In this position White wants to play 29.hxg6 but cannot because the
Rook on h1 hangs with a check.










So 29.Rh2 is the move.
Yes as the Rook can go as long as it's not check.
With the Rook on h2 29.hxg6 Qxh2 30.Qxf7+ wins.

But look at the position again - can you see it. 29.Rh2.










29...Qxf4+ 30.Qxf4 Ne2+ Queens off 0-1.

So White saw this variation and played 29.Kd2 which stops the Rook
from going with a check and prevented the Knight fork trick.
A good move. it should not have been good enough to win, but it did.

Black could have squashed the game with 29...Qg7
but took the sharp double-edged option instead.

Then this appeared. Black to play.
What a position. I'm glad I was not Black here.
(No I lie - this is a chess player's fly by your pants position, I love it).

Here you can imagine Black looking at all the White mating threats.
Black has the move - what does he do?










There are actually a couple of forced mates in here.
31...Qc1+ 32.Ke2 Nd4+ 33.Kd3 Qxc2+ 34.Kxd4 Qd2 mate. is one.










Black misses it and appears to going to for a perpetual check.

He cannot take the Rook on h1.










32...Qxh1 33.Qxf7+ Kh8 34.Qxe8+ Kg7 35.Qf7+ Kh6 36.Qh7+ Kg5 37.Qxh1.










And that is an easy White win.

so After 32...Qf4+ White shuns 33.Ke1 when Black will most likely
take the perpetual with Qe4+ and Qf4+. White played 33.Kc3










And again there are mates here, here is one.

33...Qd4+ 34.Kb3 Qc4+ 35.Ka3 Qc5+ 36.Ka4 Qa5+ 37.Kb3 Nd4 mate.










Black misses it and 34.Qf4+ would have given the draw
as the King cannot escape the checks.
Instead Black chases the King to safety and then had to look
at his own King's position - Black is doomed.

The final position. White has too many severe threats 1-0.










Here is the full game.



[Click here to replay the game]
W.Westermann - S.Tullet

1.e4 g6 2.d4 Bg7 3.Nf3 d6 4.Nc3 Nf6 5.Bg5 0-0 6.Qd2 b6 7.0-0-0 Bb7 8.e5 Ne4 9.Nxe4 Bxe4 10.Bh6 e6 11.Bxg7 Kxg7 12.h4 Bxf3 13.gxf3 h5 14.Bd3 d5 15.Rdg1 Qe8 16.Rg5 Rh8 17.Rhg1 Rh6 18.f4 Nc6 19.Bb5 a6 20.Be2 Ne7 21.Bxh5 Qh8 22.Qb4 Re8 23.Qc3 Rxh5 24.Qg3 Rxg5 25.Qxg5 Nf5 26.Rh1 Nxd4 27.h5 Qh6 28.Qf6+ Kg8 29.Kd2 Nf5 30.hxg6 Qxf4+ 31.Ke1 Qe4+ 32.Kd2 Qf4+ 33.Kc3 Qc4+ 34.Kd2 Qd4+ 35.Kc1 Qf4+ 36.Kb1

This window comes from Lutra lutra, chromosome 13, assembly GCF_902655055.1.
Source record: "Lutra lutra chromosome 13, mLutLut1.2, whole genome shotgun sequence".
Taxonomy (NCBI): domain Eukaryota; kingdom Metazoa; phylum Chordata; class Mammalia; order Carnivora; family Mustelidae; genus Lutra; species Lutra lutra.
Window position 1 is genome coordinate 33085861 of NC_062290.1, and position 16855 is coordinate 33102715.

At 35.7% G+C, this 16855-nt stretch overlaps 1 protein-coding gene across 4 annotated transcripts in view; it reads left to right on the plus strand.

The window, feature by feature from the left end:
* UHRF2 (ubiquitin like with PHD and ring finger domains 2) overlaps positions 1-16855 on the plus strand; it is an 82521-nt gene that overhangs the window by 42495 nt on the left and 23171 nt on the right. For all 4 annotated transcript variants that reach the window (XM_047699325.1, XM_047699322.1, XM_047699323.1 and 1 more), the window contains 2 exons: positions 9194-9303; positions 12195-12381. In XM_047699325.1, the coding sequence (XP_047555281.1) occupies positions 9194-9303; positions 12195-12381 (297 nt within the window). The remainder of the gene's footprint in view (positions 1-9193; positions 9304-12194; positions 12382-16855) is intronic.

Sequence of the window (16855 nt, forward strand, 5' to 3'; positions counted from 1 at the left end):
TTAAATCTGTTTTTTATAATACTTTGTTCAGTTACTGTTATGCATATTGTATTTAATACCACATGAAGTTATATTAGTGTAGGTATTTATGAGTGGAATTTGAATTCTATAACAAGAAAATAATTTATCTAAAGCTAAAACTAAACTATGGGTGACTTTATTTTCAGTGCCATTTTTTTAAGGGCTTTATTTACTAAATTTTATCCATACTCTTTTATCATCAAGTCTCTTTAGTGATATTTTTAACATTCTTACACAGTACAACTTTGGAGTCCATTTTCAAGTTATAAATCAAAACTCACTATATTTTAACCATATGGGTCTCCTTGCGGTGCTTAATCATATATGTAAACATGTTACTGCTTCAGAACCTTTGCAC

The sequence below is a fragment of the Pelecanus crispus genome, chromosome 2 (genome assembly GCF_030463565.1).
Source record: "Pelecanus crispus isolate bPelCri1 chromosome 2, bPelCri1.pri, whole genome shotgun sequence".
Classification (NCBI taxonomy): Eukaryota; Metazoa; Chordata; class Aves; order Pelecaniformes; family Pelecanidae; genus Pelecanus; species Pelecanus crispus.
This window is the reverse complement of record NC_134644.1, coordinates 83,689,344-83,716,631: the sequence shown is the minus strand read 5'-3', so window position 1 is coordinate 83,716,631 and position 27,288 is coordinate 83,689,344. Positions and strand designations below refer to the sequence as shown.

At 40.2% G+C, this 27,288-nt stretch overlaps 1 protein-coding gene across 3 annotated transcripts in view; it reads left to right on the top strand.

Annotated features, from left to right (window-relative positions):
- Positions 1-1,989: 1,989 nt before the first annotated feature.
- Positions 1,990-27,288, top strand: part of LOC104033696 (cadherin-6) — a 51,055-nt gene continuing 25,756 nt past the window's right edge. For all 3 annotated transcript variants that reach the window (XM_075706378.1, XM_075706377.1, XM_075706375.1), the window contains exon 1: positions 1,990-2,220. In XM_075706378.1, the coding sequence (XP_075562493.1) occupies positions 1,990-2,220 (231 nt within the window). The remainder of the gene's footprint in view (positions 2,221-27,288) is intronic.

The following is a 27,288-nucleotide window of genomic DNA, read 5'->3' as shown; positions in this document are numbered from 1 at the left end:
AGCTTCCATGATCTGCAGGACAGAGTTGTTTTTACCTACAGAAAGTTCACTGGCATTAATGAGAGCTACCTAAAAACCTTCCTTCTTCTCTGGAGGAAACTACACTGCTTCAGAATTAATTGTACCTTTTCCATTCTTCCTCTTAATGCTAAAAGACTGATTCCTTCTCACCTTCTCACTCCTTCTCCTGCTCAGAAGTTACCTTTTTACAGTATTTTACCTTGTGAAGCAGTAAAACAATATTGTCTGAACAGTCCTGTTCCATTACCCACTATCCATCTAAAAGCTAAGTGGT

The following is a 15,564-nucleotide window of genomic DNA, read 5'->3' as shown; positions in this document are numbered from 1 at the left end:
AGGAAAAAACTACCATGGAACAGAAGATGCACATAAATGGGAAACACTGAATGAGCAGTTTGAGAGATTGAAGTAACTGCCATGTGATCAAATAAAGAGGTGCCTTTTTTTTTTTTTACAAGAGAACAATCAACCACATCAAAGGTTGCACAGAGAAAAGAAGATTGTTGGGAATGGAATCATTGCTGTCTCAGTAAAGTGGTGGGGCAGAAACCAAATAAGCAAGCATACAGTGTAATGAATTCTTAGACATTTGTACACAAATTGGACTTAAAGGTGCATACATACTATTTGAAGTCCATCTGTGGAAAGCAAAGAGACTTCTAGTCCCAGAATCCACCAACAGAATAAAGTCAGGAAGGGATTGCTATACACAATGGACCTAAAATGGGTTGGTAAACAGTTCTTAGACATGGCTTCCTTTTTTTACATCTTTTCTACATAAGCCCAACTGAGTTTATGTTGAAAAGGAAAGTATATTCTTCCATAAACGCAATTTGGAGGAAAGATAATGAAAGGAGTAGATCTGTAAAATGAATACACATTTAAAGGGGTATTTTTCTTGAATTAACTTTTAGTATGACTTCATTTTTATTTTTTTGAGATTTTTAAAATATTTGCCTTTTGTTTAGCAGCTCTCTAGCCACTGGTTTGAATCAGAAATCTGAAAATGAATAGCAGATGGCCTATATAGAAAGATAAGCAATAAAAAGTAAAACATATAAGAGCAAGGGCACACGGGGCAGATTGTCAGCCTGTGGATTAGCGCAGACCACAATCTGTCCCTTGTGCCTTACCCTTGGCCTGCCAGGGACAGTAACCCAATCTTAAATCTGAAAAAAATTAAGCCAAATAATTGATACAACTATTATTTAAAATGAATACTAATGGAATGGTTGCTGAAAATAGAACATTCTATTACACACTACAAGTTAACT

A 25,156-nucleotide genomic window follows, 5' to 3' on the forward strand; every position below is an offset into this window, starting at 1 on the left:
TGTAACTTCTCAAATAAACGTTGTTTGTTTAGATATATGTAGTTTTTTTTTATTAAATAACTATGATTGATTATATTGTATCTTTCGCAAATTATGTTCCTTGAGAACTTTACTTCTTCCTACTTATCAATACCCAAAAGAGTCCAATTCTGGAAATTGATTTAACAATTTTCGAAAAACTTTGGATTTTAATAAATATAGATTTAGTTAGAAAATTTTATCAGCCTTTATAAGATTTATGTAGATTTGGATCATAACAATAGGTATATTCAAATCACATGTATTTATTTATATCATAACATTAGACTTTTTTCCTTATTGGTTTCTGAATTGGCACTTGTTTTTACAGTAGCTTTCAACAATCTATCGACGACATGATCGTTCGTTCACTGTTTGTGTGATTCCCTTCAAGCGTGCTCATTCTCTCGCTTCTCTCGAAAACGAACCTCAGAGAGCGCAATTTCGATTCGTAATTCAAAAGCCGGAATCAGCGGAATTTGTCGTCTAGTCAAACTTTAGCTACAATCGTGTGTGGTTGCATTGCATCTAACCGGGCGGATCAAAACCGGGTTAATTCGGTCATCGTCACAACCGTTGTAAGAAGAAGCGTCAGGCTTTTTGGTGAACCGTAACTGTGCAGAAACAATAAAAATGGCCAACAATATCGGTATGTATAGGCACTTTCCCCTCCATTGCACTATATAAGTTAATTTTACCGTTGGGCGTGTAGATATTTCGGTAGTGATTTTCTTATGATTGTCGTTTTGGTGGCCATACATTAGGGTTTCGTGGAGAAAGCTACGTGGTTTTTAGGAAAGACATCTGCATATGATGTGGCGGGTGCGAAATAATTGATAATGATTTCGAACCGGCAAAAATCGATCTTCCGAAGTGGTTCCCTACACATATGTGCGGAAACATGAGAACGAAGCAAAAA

At the same time as the HBOS chess tournament was being held a chess
team from a London appeared to play a match v a scratch Edinburgh C.C. team.

Woodbridge Chess Club are London based team and I think I'm right in saying there's no
such place (they're from Woodford and Redbridge).

They arer also a splendid crowd who make Bells look like a bunch of temperance fanatics.

The boys thought it would be a grand idea to spend the weekend in Edinburgh
so why not take in a game v the oldest club in the world.



Woodbridge Chess Club presented Edinburgh C.C. with an engraved digital clock
and played a two game 30 minute allegro with The London Club winning 9 - 4.

I wanted to take a few more pictures but my camera packed up. (batteries).

A good Friday that. Pints in the Jurys Inn, Pints in Bells,
then pints at the West End and back to Bells for more pints.

Then a headache on Saturday morning, got worse Saturday afternoon
and reached dynamic proportions when Mrs C came home and found
out how much money I had spent the night before.
I'm now grounded.

I got sent this:



Anybody else got a pub near them with a chess logo/name on their sign.